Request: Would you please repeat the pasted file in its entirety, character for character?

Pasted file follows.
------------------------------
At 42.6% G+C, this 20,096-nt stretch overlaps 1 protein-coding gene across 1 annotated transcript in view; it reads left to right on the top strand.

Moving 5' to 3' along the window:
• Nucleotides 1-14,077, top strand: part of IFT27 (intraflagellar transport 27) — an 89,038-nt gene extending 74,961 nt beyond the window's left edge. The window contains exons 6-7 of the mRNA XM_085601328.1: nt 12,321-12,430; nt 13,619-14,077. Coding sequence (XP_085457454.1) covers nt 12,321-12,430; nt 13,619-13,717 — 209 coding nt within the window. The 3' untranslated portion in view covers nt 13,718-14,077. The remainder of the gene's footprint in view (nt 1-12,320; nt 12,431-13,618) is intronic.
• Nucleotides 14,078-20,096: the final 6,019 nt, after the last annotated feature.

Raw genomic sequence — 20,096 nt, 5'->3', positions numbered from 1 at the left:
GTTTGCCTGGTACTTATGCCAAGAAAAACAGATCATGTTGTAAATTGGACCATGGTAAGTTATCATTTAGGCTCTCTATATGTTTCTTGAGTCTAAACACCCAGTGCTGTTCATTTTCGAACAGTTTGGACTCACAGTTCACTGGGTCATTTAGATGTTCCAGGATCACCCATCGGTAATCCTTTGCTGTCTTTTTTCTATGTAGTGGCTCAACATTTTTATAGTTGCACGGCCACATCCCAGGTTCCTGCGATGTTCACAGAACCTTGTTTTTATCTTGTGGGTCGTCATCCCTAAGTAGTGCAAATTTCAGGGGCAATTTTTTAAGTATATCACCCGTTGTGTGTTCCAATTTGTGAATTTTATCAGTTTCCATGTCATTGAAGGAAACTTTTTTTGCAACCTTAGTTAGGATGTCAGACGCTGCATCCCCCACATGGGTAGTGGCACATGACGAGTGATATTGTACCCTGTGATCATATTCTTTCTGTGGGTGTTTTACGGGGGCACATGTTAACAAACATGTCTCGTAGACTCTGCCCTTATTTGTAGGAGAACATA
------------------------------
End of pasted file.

At 42.6% G+C, this 20,096-nt stretch overlaps 1 protein-coding gene across 1 annotated transcript in view; it reads left to right on the top strand.

Moving 5' to 3' along the window:
• Nucleotides 1-14,077, top strand: part of IFT27 (intraflagellar transport 27) — an 89,038-nt gene extending 74,961 nt beyond the window's left edge. The window contains exons 6-7 of the mRNA XM_085601328.1: nt 12,321-12,430; nt 13,619-14,077. Coding sequence (XP_085457454.1) covers nt 12,321-12,430; nt 13,619-13,717 — 209 coding nt within the window. The 3' untranslated portion in view covers nt 13,718-14,077. The remainder of the gene's footprint in view (nt 1-12,320; nt 12,431-13,618) is intronic.
• Nucleotides 14,078-20,096: the final 6,019 nt, after the last annotated feature.

Raw genomic sequence — 20,096 nt, 5'->3', positions numbered from 1 at the left:
GTTTGCCTGGTACTTATGCCAAGAAAAACAGATCATGTTGTAAATTGGACCATGGTAAGTTATCATTTAGGCTCTCTATATGTTTCTTGAGTCTAAACACCCAGTGCTGTTCATTTTCGAACAGTTTGGACTCACAGTTCACTGGGTCATTTAGATGTTCCAGGATCACCCATCGGTAATCCTTTGCTGTCTTTTTTCTATGTAGTGGCTCAACATTTTTATAGTTGCACGGCCACATCCCAGGTTCCTGCGATGTTCACAGAACCTTGTTTTTATCTTGTGGGTCGTCATCCCTAAGTAGTGCAAATTTCAGGGGCAATTTTTTAAGTATATCACCCGTTGTGTGTTCCAATTTGTGAATTTTATCAGTTTCCATGTCATTGAAGGAAACTTTTTTTGCAACCTTAGTTAGGATGTCAGACGCTGCATCCCCCACATGGGTAGTGGCACATGACGAGTGATATTGTACCCTGTGATCATATTCTTTCTGTGGGTGTTTTACGGGGGCACATGTTAACAAACATGTCTCGTAGACTCTGCCCTTATTTGTAGGAGAACATA